Monday, December 07, 2009

under the pink

or, suffer the little (girl) children...

(in 1918) the Ladies' Home Journal wrote: "There has been a great diversity of opinion on the subject, but the generally accepted rule is pink for the boy and blue for the girl. The reason is that pink being a more decided and stronger colour is more suitable for the boy, while blue, which is more delicate and dainty, is prettier for the girl."

- Ben Goldacre, Out of the blue and pink in the Guardian

fast forward to 2009 and there's a pink car accessories aisle in Halfords. seriously. (cue loud gagging)

somedays it's hard not to think the world has gone completely mad.

this article on feminist books for kids has provoked some heated opinionating over at The Guardian. amongst the almost two hundred comments, i discovered a reference to PinkStinks - a website devoted in part to battling the ubiquitous pink trend in products for girls...

can you spot the difference between then and now...?

(i'm so loving that 70s lego ad. this display however, makes me want to go lie down in a darkened room...)

in an act of masochistic curiosity, i searched and found this is (apparently independent) review of the Monopoly game on the top shelf:

Today’s games for girls post is about another Hasbro product – Monopoly Pink Boutique. It’s the classic Monopoly board game with a girlish twist. Instead of buying properties like Boardwalk and Park Place, players buy malls, hair salons, spas and fashion boutiques (like Jillian’s Jewelry Store and Savannah’s Super Spa) , go shopping, pay cell phone bills, and instead of Chance and Community Chest cards, players pick Text Message cards and Instant Message cards. Even the money, dice and property cards are pink!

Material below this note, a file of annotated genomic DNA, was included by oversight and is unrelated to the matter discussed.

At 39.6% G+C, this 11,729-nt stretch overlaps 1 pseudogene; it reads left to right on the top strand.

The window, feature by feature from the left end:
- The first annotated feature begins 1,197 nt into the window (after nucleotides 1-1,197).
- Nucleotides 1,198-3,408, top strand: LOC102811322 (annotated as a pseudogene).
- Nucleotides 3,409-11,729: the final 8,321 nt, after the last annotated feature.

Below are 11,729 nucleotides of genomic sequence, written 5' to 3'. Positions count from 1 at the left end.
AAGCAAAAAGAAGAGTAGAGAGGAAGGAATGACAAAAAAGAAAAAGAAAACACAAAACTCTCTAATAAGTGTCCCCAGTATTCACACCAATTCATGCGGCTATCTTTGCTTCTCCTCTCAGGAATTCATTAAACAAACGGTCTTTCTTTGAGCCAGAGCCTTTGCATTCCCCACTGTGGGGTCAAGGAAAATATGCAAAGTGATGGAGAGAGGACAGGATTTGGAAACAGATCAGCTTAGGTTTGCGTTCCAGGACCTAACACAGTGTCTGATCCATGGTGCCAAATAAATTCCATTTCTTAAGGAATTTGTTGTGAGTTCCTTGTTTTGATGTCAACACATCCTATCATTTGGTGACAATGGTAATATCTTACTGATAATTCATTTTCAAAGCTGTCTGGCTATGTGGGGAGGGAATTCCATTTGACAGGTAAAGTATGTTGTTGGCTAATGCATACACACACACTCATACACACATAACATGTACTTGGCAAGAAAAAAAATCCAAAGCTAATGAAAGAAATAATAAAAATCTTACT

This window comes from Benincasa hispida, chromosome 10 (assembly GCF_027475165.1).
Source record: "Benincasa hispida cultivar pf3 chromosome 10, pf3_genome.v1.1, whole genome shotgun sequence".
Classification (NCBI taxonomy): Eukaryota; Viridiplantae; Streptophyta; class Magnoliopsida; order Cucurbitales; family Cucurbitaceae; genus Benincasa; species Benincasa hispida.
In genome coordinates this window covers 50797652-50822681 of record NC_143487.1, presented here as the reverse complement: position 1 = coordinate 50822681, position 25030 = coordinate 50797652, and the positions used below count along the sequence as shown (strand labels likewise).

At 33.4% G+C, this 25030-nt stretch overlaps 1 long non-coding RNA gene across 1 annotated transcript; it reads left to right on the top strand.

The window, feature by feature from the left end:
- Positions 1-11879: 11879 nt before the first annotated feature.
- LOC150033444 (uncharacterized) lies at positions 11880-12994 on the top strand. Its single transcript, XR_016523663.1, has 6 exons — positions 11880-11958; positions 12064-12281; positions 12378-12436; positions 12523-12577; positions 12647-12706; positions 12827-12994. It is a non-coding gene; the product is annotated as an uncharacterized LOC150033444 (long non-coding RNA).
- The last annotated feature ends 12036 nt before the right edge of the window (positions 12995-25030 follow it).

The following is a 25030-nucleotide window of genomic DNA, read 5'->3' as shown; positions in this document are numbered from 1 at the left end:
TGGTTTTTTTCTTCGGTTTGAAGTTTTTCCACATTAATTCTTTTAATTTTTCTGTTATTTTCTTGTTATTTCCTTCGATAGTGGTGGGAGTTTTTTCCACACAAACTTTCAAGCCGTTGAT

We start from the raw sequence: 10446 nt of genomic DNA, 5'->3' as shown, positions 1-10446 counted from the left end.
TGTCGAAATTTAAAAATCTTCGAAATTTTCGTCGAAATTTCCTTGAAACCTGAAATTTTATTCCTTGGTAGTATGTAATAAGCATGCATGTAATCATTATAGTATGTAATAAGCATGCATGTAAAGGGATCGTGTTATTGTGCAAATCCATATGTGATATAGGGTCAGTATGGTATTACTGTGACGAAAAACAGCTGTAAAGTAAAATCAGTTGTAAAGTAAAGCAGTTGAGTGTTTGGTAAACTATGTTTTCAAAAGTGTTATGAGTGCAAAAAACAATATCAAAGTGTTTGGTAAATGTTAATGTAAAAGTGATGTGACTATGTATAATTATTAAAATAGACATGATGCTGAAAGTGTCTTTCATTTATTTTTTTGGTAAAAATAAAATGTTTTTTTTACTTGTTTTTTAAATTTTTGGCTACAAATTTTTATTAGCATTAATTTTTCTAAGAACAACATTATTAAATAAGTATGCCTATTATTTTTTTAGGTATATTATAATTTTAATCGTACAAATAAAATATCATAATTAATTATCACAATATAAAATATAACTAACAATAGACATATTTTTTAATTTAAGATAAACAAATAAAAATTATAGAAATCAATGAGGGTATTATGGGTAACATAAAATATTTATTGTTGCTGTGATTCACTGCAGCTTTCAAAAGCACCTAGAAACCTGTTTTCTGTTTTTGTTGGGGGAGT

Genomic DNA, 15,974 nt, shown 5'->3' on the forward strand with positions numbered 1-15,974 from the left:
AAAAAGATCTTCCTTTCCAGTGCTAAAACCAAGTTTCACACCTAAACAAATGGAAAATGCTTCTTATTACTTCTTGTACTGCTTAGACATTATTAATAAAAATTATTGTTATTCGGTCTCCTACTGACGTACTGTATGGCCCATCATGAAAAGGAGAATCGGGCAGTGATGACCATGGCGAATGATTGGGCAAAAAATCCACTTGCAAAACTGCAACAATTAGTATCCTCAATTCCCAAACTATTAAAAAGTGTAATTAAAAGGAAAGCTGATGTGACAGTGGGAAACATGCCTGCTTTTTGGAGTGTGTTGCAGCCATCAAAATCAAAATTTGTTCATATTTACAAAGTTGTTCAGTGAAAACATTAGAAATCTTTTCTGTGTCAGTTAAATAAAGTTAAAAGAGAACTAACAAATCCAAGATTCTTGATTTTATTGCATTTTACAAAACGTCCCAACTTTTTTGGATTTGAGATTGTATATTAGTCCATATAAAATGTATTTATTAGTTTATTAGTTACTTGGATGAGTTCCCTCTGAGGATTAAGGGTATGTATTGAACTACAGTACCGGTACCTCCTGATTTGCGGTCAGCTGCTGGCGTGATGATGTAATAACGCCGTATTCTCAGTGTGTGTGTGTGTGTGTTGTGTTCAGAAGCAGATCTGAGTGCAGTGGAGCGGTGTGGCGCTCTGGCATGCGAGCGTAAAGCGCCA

Monopoly Pink Boutique comes in a pink case that looks like a jewelry box. Even the game pieces are girly. Houses and hotels have been replaced with pink and purple malls and boutiques, and tokens include sunglasses, a hairdryer, flip flops, a cell phone, a skateboard, a soccer ball, a purse and a dog. The tokens can even be worn as charms on a bracelet.

Monopoly Pink Boutique is intended for ages 8 and up and retails for $29.99 from Toys ‘R Us. Looks like a great, educational game for tween* girls!

(from Play Library)

yes. that's right. they said educational.

speaking of definitions, tells me a tween is a youngster between 10 and 12 years of age, considered too old to be a child and too young to be a teenager. (needless to say, those are my italics and i kind of wish i hadn't bothered to discover what the word actually meant)

don't get me wrong. i like pink. in appropriately small doses. but if, like me, all this leaves you feeling decidely nauseous, you might consider making some Pepto Bismol ice-cream with this recipe from Make: Magazine


thankfully not all 10 year old girls are as gullible as some adults...

Dorothy sent this superbly hideous online ad to Joel. Joel sent it to me.
bump your bangs! with Bumpits.
they both want it filed under, "Ridiculous!"
folks, i see your hairific find and as i praise you for your astute judgment, i raise you this:
Baby Bangs!

these, however, gets my thumbs up:

for books of every kind, for both adults and children, i've been loving dipping into the best of 2009 over the New York Times.

and Megan McArdle at the Atlantic has put together her holiday gift guide: kitchen edition.  McArdle bases her annual list on stuff she uses in her own kitchen and the list ends with products she thought would be good but turned out not to be.

here's a bit of musical therapy before getting back to work.



  1. a philosophical puzzle for Dorothy, and indeed all of us, to mull over, or indeed wrap our brains and around this Advent:

    if Bumpits, 'stay completely concealed' then why do you need to buy them in a colour to match your hair colour?

  2. oops. i meant to say, 'wrap our brains and hair around' but my gag reflex kicked in again.